SLS- If you had a magic wand and you could fix only one of the ocean’s major ailments (ie overfishing, rising sea levels and temp, plastic pollution, oil drilling, etc) which would it be and why?
KW- I would stop human CO2 emissions, because that drives the most significant impacts on the oceans, such as rising sea levels and ocean acidification. Those two impacts alone will wipe out many of the surf breaks worldwide, and have destructive impacts on the ecology of the ocean. Even worse is how large, rapid emissions of CO2 can trigger biogeochemical changes in the oceans that cause mass extinctions. Google “CO2 mass extinctions”, and see what the geological record tells.
SLS- What is your ideal vision of the future surf industry?
KW- Surfers will become leaders in sustainable lifestyles and sustainable business. The culture is closely tied to these ideals, and change can happen rapidly if the right solutions are available.
SLS- Have you seen shifting mentalities since you’ve been involved in ocean conservation? For better or for worse?
KW- Yes, it seems like ocean conservation is a growing movement. Most people intuitively get this. However, there are still disconnects between actions and impacts in every day life. We hope Sustainable Surf can help create better connections betweens threats and solutions, while creating community and fun.
SLS- What’s one simple daily behavior/habit the average Joe can change to help protect the ocean?
KW- Reduce the use of single-use plastic bags, water bottles and food containers. These really do get into the ocean through careless disposal. Surfrider’s Rise Above Plastics campaign is on the right track, and that’s why Surfrider is also a big supporter of Waste to Waves. Carrying a water bottle and reusable grocery bags is another big step.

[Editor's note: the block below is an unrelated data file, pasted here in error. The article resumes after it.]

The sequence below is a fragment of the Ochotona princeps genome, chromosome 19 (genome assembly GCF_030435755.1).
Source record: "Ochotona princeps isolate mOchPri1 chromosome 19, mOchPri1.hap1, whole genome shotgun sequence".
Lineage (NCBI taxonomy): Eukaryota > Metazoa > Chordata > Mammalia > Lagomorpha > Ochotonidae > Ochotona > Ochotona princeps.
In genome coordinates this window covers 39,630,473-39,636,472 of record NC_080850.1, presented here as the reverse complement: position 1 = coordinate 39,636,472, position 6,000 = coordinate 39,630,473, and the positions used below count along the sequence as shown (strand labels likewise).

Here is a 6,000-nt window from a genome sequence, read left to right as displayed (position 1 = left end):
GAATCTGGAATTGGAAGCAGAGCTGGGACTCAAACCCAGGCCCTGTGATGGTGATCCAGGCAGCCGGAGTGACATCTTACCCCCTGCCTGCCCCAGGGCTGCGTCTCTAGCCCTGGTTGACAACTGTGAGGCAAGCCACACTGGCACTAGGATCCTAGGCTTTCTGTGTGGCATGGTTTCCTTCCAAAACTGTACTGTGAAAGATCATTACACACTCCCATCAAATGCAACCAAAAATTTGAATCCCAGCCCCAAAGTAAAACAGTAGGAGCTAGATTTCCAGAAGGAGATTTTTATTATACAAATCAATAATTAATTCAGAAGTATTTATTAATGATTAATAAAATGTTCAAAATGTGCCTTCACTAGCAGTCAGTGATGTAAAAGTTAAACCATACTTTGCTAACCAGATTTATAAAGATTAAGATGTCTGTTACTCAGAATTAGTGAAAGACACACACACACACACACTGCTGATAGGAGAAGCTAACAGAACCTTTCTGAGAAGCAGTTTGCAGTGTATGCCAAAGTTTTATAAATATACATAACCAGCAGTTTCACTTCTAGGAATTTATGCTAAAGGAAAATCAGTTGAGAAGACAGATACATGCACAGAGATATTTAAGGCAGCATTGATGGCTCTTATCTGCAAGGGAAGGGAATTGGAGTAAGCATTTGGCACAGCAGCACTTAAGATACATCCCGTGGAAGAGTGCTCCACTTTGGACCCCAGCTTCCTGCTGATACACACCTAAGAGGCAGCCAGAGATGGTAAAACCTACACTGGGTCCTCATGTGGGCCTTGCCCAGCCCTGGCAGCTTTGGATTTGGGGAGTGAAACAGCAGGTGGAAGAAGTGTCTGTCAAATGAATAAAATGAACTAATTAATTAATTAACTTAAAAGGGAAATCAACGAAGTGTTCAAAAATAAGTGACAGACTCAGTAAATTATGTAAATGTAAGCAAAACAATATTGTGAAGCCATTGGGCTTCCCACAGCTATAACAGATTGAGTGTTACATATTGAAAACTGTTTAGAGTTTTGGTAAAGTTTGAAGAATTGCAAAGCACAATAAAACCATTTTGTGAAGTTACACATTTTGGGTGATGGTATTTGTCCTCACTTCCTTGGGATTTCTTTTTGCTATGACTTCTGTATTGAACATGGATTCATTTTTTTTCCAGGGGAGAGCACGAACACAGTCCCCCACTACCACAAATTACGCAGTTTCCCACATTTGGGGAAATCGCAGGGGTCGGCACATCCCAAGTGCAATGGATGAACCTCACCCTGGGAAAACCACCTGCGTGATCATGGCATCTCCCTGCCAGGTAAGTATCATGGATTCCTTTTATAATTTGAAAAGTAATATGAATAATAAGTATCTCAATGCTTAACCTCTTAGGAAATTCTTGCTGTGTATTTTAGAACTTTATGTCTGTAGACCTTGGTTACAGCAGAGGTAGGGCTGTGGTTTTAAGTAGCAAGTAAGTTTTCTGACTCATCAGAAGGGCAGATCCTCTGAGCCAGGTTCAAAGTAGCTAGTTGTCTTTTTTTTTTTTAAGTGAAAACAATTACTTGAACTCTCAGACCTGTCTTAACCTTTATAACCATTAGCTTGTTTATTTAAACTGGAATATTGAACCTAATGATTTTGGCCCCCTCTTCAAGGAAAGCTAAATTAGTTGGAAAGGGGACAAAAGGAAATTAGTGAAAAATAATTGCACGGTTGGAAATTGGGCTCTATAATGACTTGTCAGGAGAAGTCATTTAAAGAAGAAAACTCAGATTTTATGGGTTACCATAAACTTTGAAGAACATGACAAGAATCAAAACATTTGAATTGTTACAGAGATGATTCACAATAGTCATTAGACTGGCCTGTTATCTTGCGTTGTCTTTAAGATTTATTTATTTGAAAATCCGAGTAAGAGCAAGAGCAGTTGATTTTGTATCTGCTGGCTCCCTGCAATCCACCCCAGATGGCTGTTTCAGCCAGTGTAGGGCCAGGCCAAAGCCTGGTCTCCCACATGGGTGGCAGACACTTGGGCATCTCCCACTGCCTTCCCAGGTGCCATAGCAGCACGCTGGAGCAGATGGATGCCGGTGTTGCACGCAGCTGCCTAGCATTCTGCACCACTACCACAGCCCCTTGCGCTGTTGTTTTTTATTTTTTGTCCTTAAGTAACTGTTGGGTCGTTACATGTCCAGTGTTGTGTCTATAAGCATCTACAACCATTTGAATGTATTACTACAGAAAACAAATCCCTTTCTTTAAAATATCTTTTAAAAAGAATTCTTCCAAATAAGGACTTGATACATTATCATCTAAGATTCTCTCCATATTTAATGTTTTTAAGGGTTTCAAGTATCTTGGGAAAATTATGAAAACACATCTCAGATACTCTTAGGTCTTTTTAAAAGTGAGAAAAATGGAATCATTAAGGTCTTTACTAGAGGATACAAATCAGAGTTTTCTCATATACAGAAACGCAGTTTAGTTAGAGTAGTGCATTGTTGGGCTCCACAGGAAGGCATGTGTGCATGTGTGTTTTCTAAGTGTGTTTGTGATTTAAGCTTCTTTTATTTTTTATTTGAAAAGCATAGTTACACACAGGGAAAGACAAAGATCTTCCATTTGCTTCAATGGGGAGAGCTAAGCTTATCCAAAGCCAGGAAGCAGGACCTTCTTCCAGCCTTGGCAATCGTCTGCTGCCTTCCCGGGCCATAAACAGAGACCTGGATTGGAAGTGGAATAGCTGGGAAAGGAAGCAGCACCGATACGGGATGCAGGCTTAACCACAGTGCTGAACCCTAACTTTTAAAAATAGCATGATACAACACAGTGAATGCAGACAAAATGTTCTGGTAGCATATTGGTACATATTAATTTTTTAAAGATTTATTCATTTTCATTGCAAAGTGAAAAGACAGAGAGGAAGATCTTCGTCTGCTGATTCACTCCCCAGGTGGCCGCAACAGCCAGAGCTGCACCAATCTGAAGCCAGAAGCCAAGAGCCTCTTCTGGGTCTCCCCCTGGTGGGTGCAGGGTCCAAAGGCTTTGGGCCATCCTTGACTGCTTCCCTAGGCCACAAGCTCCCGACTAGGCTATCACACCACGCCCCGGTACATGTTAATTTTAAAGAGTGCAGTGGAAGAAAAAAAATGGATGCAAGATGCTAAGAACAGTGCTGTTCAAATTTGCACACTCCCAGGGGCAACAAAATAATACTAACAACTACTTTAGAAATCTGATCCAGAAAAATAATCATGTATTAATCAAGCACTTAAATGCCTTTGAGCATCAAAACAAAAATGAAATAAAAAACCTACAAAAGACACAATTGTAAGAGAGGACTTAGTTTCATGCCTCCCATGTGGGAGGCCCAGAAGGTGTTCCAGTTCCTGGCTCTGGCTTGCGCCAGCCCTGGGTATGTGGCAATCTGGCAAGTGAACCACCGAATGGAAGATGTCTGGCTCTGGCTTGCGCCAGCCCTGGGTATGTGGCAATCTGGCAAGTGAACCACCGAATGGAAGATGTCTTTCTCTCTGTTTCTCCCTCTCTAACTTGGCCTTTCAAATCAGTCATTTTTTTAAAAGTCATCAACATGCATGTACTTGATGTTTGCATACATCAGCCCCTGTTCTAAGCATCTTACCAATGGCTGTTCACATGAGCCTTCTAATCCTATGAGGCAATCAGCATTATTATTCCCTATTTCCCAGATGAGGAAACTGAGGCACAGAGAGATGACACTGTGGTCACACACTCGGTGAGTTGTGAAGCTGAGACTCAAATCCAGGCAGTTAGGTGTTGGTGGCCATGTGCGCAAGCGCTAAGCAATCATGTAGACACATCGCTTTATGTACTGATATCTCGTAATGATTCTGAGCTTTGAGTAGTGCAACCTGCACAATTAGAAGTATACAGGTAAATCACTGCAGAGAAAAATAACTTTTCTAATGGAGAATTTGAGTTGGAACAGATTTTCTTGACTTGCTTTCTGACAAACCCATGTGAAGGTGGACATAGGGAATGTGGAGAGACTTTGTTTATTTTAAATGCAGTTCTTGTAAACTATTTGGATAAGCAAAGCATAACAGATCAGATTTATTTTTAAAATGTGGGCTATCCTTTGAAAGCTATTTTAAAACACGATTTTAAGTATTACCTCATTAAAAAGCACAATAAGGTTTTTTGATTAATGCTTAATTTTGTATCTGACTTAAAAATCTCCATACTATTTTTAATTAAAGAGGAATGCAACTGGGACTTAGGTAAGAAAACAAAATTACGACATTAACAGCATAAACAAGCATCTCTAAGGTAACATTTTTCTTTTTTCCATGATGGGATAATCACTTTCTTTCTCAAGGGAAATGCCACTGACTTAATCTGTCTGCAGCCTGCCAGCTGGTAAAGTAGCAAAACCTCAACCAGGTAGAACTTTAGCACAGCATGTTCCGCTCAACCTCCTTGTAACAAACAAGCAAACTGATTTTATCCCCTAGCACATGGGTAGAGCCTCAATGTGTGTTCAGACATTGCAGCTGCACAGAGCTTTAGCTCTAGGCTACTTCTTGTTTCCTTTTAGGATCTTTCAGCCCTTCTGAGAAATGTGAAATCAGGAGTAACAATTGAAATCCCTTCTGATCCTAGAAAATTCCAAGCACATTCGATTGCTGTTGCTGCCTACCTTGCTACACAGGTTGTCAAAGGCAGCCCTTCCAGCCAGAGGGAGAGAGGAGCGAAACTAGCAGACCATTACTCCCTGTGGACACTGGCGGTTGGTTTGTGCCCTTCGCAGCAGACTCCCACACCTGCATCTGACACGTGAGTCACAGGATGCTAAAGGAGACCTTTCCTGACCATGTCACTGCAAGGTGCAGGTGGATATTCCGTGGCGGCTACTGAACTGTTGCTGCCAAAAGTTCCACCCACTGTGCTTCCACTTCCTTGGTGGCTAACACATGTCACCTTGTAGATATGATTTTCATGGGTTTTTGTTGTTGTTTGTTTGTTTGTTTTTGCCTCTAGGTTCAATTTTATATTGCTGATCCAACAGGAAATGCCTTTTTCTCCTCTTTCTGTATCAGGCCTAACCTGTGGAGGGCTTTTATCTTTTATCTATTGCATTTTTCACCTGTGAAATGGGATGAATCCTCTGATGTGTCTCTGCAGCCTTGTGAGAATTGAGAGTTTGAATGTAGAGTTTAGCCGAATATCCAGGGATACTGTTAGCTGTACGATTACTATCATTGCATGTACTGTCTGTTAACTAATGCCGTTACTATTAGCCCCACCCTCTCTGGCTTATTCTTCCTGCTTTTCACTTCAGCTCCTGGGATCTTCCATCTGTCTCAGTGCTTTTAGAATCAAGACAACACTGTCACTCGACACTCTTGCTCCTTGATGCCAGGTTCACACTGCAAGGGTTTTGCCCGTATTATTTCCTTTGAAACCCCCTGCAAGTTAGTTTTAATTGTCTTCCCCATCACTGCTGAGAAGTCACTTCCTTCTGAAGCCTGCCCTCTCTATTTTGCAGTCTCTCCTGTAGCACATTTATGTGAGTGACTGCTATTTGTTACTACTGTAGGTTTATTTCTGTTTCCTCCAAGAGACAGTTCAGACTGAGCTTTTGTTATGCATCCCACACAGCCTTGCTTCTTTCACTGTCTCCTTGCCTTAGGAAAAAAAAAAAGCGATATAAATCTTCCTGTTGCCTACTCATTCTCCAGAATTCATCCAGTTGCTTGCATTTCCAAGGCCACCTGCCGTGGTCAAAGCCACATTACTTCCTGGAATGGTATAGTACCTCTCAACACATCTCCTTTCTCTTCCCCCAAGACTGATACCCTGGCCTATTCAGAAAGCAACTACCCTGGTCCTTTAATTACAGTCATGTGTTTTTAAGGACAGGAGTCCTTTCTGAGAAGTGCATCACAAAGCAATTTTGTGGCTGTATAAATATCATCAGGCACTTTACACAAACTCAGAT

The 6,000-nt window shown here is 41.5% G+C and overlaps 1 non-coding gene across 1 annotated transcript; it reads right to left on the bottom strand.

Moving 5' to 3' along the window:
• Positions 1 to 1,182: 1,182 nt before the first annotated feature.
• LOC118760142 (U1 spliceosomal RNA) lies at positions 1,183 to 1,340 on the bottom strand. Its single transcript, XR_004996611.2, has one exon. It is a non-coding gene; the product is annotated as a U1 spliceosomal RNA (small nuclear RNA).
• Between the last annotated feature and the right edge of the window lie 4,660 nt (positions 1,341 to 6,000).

SLS- Any tips for someone who wants to start up an ocean conservation non-profit?
KW- If it’s your dream, just do it and don’t be afraid to ask for help from everyone you meet. It’s not an easy path, but it is very rewarding.
SLS- What types of boards do you ride?
KW- All of my boards are made with recycled EPS foam and bio-based epoxy resin. I learned to surf when I was 37, so I ride larger shortboards, fishes, and longboards.
SLS- What’s your all-time favorite surf board?
KW- I just ordered an asymmetric shortboard from Donald Brink. I’m stoked on it because it has such an outside of the box solution to form and function. I like clever solutions like that. I’m also really happy with my 6’6 Rising Sun by Timmy Patterson, which is a more traditional take on form and function.
SLS- Favorite beach?
KW- Some where on Santa Cruz Island, there is a hidden beach with cobblestones made from volcanic ash in hues of reds, pinks, purples and greens. There might be good waves nearby as well, but I’m not telling where.
SLS- Any particularly embarrassing times out in the water?
KW- After four years of struggle, I’m finally a good enough surfer to avoid near constant embarrassment.
SLS- And lastly, and probably the most important question of all, would you rather be eaten by a shark or a giant squid?
KW- Giant squids are the meanest creatures in the sea, and I would not want to meet one in its environment. However, I would be pretty stoked to see a Megalodon, which is a 50′ long great white shark that went extinct 1.5 million years ago. As long as I was on big ship…
Sustainable Surf was recently featured in a Forbes article. Check it out to learn more!